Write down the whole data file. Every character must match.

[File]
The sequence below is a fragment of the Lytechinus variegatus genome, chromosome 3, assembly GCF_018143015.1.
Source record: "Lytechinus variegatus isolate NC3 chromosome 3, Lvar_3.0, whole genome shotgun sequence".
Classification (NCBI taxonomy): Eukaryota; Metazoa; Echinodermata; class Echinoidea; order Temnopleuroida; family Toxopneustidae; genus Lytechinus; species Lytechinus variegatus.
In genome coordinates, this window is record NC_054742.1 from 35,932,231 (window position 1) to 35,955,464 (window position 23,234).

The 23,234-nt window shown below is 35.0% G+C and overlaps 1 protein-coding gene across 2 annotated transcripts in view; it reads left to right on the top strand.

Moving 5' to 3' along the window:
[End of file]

The sequence below is a fragment of the Lytechinus variegatus genome, chromosome 3, assembly GCF_018143015.1.
Source record: "Lytechinus variegatus isolate NC3 chromosome 3, Lvar_3.0, whole genome shotgun sequence".
Classification (NCBI taxonomy): Eukaryota; Metazoa; Echinodermata; class Echinoidea; order Temnopleuroida; family Toxopneustidae; genus Lytechinus; species Lytechinus variegatus.
In genome coordinates, this window is record NC_054742.1 from 35,932,231 (window position 1) to 35,955,464 (window position 23,234).

The 23,234-nt window shown below is 35.0% G+C and overlaps 1 protein-coding gene across 2 annotated transcripts in view; it reads left to right on the top strand.

Moving 5' to 3' along the window: